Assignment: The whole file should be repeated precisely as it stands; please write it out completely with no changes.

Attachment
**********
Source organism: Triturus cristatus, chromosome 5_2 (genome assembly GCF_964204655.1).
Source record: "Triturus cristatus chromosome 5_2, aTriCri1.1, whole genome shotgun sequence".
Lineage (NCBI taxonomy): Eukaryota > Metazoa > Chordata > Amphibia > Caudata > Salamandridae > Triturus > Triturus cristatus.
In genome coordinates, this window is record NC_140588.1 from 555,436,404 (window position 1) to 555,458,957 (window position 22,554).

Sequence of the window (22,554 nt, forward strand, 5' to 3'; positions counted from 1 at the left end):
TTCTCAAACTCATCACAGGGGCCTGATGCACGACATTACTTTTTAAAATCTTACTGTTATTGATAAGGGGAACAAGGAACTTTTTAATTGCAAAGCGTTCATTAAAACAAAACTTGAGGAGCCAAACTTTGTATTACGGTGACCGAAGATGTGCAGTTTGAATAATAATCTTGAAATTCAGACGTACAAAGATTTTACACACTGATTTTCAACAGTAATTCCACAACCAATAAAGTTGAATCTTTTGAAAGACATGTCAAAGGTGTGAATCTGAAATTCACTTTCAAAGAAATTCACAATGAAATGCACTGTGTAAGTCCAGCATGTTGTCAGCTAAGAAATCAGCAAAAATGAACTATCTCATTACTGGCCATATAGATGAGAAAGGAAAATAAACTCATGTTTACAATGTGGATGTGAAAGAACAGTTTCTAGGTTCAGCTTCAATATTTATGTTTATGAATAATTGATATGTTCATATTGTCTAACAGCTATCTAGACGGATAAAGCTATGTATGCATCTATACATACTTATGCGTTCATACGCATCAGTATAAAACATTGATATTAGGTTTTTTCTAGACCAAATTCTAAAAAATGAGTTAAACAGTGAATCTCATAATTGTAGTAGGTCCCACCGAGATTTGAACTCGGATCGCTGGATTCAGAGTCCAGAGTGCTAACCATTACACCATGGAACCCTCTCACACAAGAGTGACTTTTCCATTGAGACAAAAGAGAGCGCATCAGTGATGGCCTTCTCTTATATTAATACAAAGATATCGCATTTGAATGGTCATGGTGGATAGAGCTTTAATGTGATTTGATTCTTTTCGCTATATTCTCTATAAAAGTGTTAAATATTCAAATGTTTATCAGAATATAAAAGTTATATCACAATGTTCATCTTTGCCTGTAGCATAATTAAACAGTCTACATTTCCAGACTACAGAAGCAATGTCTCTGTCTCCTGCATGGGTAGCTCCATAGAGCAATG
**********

Source organism: Triturus cristatus, chromosome 5_2 (genome assembly GCF_964204655.1).
Source record: "Triturus cristatus chromosome 5_2, aTriCri1.1, whole genome shotgun sequence".
Lineage (NCBI taxonomy): Eukaryota > Metazoa > Chordata > Amphibia > Caudata > Salamandridae > Triturus > Triturus cristatus.
In genome coordinates, this window is record NC_140588.1 from 555,436,404 (window position 1) to 555,458,957 (window position 22,554).

Sequence of the window (22,554 nt, forward strand, 5' to 3'; positions counted from 1 at the left end):
TTCTCAAACTCATCACAGGGGCCTGATGCACGACATTACTTTTTAAAATCTTACTGTTATTGATAAGGGGAACAAGGAACTTTTTAATTGCAAAGCGTTCATTAAAACAAAACTTGAGGAGCCAAACTTTGTATTACGGTGACCGAAGATGTGCAGTTTGAATAATAATCTTGAAATTCAGACGTACAAAGATTTTACACACTGATTTTCAACAGTAATTCCACAACCAATAAAGTTGAATCTTTTGAAAGACATGTCAAAGGTGTGAATCTGAAATTCACTTTCAAAGAAATTCACAATGAAATGCACTGTGTAAGTCCAGCATGTTGTCAGCTAAGAAATCAGCAAAAATGAACTATCTCATTACTGGCCATATAGATGAGAAAGGAAAATAAACTCATGTTTACAATGTGGATGTGAAAGAACAGTTTCTAGGTTCAGCTTCAATATTTATGTTTATGAATAATTGATATGTTCATATTGTCTAACAGCTATCTAGACGGATAAAGCTATGTATGCATCTATACATACTTATGCGTTCATACGCATCAGTATAAAACATTGATATTAGGTTTTTTCTAGACCAAATTCTAAAAAATGAGTTAAACAGTGAATCTCATAATTGTAGTAGGTCCCACCGAGATTTGAACTCGGATCGCTGGATTCAGAGTCCAGAGTGCTAACCATTACACCATGGAACCCTCTCACACAAGAGTGACTTTTCCATTGAGACAAAAGAGAGCGCATCAGTGATGGCCTTCTCTTATATTAATACAAAGATATCGCATTTGAATGGTCATGGTGGATAGAGCTTTAATGTGATTTGATTCTTTTCGCTATATTCTCTATAAAAGTGTTAAATATTCAAATGTTTATCAGAATATAAAAGTTATATCACAATGTTCATCTTTGCCTGTAGCATAATTAAACAGTCTACATTTCCAGACTACAGAAGCAATGTCTCTGTCTCCTGCATGGGTAGCTCCATAGAGCAATG